Rule number two. Choose a theme to write on. We are invariably looking for an earth shaking, original idea and we return frustrated. Like simplicity in writing, look for simple, everyday things to write on. They are all around us. They show up, as if by some divine arrangement but we are so obsessed with other things that we just do not notice them. One of my most memorable pieces that first appeared in the Times of India was triggered by the sight of a fallen tomato cart at a busy traffic intersection in Bangalore. It touched countless people who keep forwarding it to their friends over the Internet. My writing is full of small, everyday incidents, interactions and normal people. Thus, I do not run out of ideas.
Rule number three. Structure your thoughts around an idea before you start writing. Think of an interesting way of introducing the subject, then dwell on the subject with some data, a few examples and anecdotes and finally, leave behind a point of view, a conclusion or an open question. The process is what your high school essay teacher told you: start with an opening, have a body in the middle and finally make a clear conclusion. Think of writing as a three-legged stool. The introduction, the elucidation and the conclusion are the three legs. If you balance them properly, the idea you are trying to convey is bound to come across clearly enough.
Rule number four. Write without worrying whether people would love to read the piece. We write with the hope that someone someday would read and without a reader, a writer is like a musician without an audience. That said, the music must be produced first and perfected and only then the listeners arrive. Someone learning music in the early stages does not give up her practice because there is no audience from the start.
Rule number five. Read what you have written and check for simple things like grammar and comprehension. These days, many of us use a computer to write our mails and other professional documents. Every computer has a dictionary. Yet, every day in my mailbox, hordes of communication arrive that are full of grammatical errors. With built-in spell check features in every possible software package, it takes no effort on the part of the writer to check spelling and grammar. The computer does it for you. If people have to deal with syntax errors and spelling mistakes, they would not read what you write.
Rule number six. Read what you have written for comprehension. Pretend that you are someone else. When you write, you must go with the flow. It does not help to keep checking comprehension and to chisel every sentence. As a result, we tend to write as we think. There is always the possibility of a gap between the thought as it originated in the mind and what really got conveyed because of a certain choice of words or the way sentences were constructed. After you have written an entire piece down, return to it after a day or two and read it as if you are someone else. The gaps will show up by themselves. Now rearrange the words and the sentences such that the new arrangement best conveys your thoughts. Again, remember rule number one: Be simple. If a very impressive word or sentence is becoming a hindrance towards comprehension, simply wipe it off.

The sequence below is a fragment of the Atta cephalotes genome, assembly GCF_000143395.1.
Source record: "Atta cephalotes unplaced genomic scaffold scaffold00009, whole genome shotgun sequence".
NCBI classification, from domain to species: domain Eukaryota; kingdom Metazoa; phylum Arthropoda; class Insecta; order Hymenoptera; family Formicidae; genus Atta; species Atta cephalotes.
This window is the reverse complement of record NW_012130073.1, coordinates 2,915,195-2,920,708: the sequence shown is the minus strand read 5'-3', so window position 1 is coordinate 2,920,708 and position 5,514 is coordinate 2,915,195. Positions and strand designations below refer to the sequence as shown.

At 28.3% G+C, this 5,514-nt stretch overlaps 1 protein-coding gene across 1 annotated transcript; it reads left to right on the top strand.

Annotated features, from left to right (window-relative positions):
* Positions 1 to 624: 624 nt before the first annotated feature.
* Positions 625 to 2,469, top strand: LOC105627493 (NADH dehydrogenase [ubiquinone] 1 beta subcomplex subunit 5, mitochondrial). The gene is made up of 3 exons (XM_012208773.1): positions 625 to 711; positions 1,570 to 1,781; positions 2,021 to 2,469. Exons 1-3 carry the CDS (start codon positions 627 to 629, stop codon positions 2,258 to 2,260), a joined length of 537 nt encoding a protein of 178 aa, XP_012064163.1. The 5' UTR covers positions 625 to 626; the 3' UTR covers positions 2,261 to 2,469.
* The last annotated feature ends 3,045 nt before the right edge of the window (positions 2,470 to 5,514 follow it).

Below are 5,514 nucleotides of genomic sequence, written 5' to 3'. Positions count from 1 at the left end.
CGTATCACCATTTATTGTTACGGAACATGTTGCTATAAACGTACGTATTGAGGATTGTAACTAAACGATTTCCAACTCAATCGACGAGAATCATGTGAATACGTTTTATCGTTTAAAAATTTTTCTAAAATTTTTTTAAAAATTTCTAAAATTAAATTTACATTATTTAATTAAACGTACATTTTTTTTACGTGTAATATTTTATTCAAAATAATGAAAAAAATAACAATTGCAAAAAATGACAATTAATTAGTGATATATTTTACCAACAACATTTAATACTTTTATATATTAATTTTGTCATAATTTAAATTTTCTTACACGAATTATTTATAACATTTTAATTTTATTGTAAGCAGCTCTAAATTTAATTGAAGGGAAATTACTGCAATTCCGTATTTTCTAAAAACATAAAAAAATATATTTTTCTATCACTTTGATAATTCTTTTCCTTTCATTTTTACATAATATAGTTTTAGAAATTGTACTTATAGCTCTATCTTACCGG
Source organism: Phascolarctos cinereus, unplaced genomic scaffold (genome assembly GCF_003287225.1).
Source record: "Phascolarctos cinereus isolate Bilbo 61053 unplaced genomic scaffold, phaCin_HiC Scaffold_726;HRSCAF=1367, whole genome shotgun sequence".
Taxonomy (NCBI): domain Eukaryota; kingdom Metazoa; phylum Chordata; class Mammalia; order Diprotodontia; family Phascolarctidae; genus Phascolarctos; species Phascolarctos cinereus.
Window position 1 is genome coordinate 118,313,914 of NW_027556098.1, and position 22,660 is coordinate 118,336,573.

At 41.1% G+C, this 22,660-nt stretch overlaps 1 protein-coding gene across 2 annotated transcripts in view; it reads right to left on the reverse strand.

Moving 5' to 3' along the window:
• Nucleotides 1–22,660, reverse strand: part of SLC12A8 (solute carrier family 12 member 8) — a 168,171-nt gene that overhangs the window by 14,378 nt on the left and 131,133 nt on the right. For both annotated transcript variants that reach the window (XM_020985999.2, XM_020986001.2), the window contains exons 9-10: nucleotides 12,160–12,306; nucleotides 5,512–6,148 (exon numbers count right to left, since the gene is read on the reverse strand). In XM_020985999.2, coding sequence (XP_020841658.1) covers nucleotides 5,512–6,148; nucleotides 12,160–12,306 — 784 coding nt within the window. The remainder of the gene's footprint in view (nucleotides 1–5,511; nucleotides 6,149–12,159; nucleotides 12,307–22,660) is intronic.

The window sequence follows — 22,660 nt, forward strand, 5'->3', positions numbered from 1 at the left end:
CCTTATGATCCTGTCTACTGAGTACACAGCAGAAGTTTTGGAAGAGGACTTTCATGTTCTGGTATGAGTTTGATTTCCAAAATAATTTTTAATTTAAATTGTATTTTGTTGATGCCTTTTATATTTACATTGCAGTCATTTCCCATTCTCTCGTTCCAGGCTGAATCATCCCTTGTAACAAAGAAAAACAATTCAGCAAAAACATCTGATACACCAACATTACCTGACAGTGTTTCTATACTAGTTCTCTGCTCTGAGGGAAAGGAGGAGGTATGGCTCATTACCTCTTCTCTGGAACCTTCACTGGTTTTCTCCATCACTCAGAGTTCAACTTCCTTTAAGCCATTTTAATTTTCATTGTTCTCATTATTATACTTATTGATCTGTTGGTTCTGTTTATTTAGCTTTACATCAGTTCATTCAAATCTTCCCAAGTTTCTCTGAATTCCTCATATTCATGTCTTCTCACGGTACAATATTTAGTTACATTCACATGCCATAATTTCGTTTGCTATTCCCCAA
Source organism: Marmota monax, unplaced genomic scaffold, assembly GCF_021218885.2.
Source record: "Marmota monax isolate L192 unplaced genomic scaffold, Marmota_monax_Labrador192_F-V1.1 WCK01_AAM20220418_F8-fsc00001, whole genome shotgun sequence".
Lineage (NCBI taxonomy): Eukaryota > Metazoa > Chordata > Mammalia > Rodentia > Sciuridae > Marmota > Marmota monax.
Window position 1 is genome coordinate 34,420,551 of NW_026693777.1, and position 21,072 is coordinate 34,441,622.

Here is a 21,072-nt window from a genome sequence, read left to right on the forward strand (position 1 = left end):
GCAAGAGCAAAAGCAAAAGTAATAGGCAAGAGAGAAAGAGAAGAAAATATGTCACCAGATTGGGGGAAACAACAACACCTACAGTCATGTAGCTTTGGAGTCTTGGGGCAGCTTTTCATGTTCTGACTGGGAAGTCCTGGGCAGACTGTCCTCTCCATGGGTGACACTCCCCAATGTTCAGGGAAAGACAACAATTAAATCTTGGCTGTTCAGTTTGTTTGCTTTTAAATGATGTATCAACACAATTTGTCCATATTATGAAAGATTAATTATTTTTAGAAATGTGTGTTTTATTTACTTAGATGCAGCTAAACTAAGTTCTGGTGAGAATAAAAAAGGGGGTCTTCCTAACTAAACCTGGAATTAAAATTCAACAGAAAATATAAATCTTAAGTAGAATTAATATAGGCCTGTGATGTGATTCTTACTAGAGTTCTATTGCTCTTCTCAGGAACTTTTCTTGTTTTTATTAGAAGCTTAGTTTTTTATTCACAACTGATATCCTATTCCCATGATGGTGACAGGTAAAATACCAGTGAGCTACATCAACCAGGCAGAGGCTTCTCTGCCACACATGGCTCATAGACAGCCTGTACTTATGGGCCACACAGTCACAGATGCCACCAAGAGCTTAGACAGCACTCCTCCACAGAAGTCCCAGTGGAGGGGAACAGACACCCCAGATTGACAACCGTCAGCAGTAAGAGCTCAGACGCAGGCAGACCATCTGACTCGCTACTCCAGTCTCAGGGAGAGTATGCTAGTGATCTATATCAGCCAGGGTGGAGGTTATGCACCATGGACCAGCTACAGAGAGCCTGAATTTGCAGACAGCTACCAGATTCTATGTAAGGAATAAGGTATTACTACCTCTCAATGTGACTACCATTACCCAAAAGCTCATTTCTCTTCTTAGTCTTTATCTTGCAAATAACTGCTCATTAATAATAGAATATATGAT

Rule number seven. Get someone unconnected to read the piece. If it makes sense to that individual, you are on your way. Most of my writing was first read by my wife Susmita –she is unconnected to the corporate world. Sometimes, I ask my daughters to read my work. One is a school teacher and the other is a scholar – they are unconnected to my world. Sometimes I send my draft to young engineers in MindTree to read. It does not matter if the theme is very different from their world. In fact, greater the difference, better it is. Once these people send their feedback, I redo my pieces.
Rule number eight. Store your writing securely some place. Store them for the future, just the way a painter keeps all his work without discarding them. Writers are people who paint with words. So, treasure your work in a scrapbook, a hard disk or a blog. Someday, someone will come by and find them.
Rule number nine. Read what other people write. When you read different things, follow not just the narrative or the content, but look at the technique. Just the way you appreciate a painting, you notice the picture as much as you look at the brushstrokes. Do pause to consider how a writer presents issues; why a certain style or use of certain imagery? Why sometimes a particular piece becomes a compelling read?
Rule number ten. Publish. Everyone will not win a Nobel Prize for writing or become a well known columnist. I do not think my friend Joe King is looking at the Olympics in this life. But he has run many a Boston and New York Marathons. Similarly, I am not writing to get a Booker or the Pulitzer Prize but I am happy when I get published in a local newspaper. Even though, that may take me two, three or sometimes, five attempts. One of my seminal pieces was revised eleven times before the Harvard Business Review finally rejected it! As you begin, start with your college magazine, a trade journal or the company’s intranet portal. Over time, we all progress to bigger things. However, there is a huge benefit that comes along irrespective of external recognition – your professional writing ability begins to show; your colleagues and customers take notice and it leads to greater personal success. When a client calls in to say how well the proposal was written or peers compliment you on the way you express your ideas, it is a reward in itself.
So, write about your feelings, write about your experiences, and write about everyday things around you. Sometimes write about subjects that deeply concern you. Write about how you do what you do.
I want to thank Geetha Chandar who very kindly reviewed this piece for me a la rule #7.